Posted by: KLB SS MD | February 6, 2007 2:15 PM

Fred, I thought cmac was a lesbian -- not a guy??


I was just teasing that cmac is me!

Posted by: Fred | February 6, 2007 2:15 PM

"Does anyone else think that "MasterBayter" is a pretty good name for our new poster?"

As in "He's a real jerk-off"?

Posted by: Anonymous | February 6, 2007 2:15 PM

Multi-tasking isn't working too well for me today. I'm beginning to confuse my men. My 2:05 post should have referred to Texas Dad of 2 and not Fred. Sorry, guys.

Posted by: NC lawyer | February 6, 2007 2:16 PM

Master Bayter is pATRICK. New day, same schtick.

Posted by: Anonymous | February 6, 2007 2:17 PM

Fred, how was the anniversary weekend?

Posted by: KLB SS MD | February 6, 2007 2:17 PM

How very very sad that you preach against hate while teaching your son to do so!!!!

Posted by: inNY on 9/11 mom | February 6, 2007 2:17 PM

Re: MasterBayter:
yup.
But at least he appears to know it.

Posted by: Anonymous | February 6, 2007 2:18 PM

How are teachers dealing with the war in civics classes for older kids? They do still teach civics, right?

Posted by: catmommy | February 6, 2007 2:18 PM

foamgnome - ooh I know some NASTY 4 year olds. Maybe it is selfishness, but allowed to go unchecked by parents it becomes hurtful regardless of the intent.

Posted by: moxiemom | February 6, 2007 2:18 PM

"...And morally, we killed about 200,000 people, most of them civilians."

So, morally, how do you justify the Japanese killing US civilians on Dec 7, 1941?

Posted by: Fred | February 6, 2007 2:18 PM

Hi Pittypat -- you said "to wit, that 9/11, on the grand scale of events that have changed the world, doesn't really rank up there very high?"

Keep in mind that I have young ones and I'm experiencing that "protective thing," so although 9/11 may not have changed the world on the grandest of scales, it changed OUR world profoundly. It changed the world I live in, and it altered the world I'll raise my kids in -- in ways that affect them directly and often. So I'm using my kids as an excuse to live in my "bubble," and that's why 9/11 ranks high.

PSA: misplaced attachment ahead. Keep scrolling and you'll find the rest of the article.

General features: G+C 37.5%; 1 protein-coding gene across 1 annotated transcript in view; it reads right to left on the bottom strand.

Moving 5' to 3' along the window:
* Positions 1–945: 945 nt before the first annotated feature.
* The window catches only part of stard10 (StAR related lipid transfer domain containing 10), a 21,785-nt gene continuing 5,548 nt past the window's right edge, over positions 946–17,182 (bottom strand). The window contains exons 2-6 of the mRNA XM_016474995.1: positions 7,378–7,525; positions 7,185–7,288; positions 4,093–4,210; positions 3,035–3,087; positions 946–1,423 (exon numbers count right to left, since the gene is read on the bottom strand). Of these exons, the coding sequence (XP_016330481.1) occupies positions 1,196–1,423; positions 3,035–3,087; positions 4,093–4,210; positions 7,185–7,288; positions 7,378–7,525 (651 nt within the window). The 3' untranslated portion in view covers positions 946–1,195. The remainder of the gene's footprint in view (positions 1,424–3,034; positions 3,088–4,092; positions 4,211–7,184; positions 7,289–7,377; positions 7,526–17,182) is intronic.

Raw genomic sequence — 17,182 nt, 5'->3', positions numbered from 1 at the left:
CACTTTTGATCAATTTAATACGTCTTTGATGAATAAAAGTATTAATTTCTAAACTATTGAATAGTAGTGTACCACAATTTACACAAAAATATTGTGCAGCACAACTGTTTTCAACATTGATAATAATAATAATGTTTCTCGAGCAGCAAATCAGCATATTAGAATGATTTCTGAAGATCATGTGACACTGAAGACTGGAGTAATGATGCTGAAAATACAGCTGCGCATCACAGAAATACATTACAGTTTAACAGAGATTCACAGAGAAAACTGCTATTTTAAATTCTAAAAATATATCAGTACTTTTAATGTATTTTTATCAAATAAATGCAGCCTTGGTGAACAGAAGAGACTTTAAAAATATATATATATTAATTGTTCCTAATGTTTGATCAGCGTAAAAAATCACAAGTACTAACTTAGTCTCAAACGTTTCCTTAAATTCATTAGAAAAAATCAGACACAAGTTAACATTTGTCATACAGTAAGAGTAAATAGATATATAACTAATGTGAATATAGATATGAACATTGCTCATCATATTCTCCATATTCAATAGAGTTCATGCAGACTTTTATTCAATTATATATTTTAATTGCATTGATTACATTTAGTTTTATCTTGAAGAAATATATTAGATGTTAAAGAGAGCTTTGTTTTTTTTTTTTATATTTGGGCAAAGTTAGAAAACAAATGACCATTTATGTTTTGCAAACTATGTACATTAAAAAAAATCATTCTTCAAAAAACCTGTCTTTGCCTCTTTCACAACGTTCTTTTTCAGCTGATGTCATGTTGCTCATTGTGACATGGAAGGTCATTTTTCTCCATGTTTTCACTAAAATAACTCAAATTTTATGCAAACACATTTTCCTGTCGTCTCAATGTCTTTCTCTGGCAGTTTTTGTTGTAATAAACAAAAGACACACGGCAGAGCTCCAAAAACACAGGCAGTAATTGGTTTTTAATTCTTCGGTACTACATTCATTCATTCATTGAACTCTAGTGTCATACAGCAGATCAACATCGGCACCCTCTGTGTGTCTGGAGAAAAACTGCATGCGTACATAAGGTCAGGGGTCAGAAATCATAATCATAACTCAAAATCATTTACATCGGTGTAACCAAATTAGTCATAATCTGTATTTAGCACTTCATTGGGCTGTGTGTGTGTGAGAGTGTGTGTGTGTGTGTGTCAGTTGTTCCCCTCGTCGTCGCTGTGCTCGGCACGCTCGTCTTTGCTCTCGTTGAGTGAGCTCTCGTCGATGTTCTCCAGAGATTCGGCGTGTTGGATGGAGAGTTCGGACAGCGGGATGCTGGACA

As they get older, we'll have to talk more "globally" and face the grander scale events that changed the world, which will be uncomfortable when our country is cast as the aggressors.

Posted by: Arlington Dad | February 6, 2007 2:19 PM

A friend of mine got Bush paper dolls for my 3 yo for christmas this year. It was a great gift- my daughter gets to play w/ paper dolls while I get a good laugh out of W standing in his underwear and then wearing Laura's ball gown. :)

My daughter's first tv show was as a 4 day old- we watched Meet the Press w/ Bush following the state of the union.

The day she was born, the top news of the day was Kerry winning NH. We actually got the paper out last week on her birthday and had a little chat about it (I saved the Post and TImes form that day)

. I even told her the HILARIOUS story of Dean's crazy outburst. Just told her that he started screaming, people got scared, and didn't think he'd be a good leader of the country. I acted it out so now she yells "We're going all the way to Washington, DC!!! YEEEEAAAAA" We're going all the way to Pennsylvania!!! YYYYEEEEEAAAA" (we live in DC, grandma is in PA) it's funny.

I don't understand why any age is too young. I obviously don't tell her about awful things yet, but it's never too early to talk about our political figures.

Posted by: Anonymous | February 6, 2007 2:19 PM

I was 21 when the Columbine tragedy struck. I was 23 when 9/11 occurred. Before either of those events happened, I was toying with the idea of no kids.

Now, I've completely jumped that fence. In addition to other unrelated factors, those two events in history have helped me make my decision not to have children.

If that makes me selfish, so be it. I'd much rather devote my time and energies to kids that are already here in this world, subject to the horrors that will continue to plague us all.

Posted by: NoKidz | February 6, 2007 2:19 PM

"Maybe you have multiple personalities and this blog is an outlet for you afflication - or maybe you just enjoy being a pain in the butt? Who knows? About 2/3 of your posts get no responses because you won't sign them and they are just trash talk - so you are wasting your time. Unless time is all you have - are you in jail?"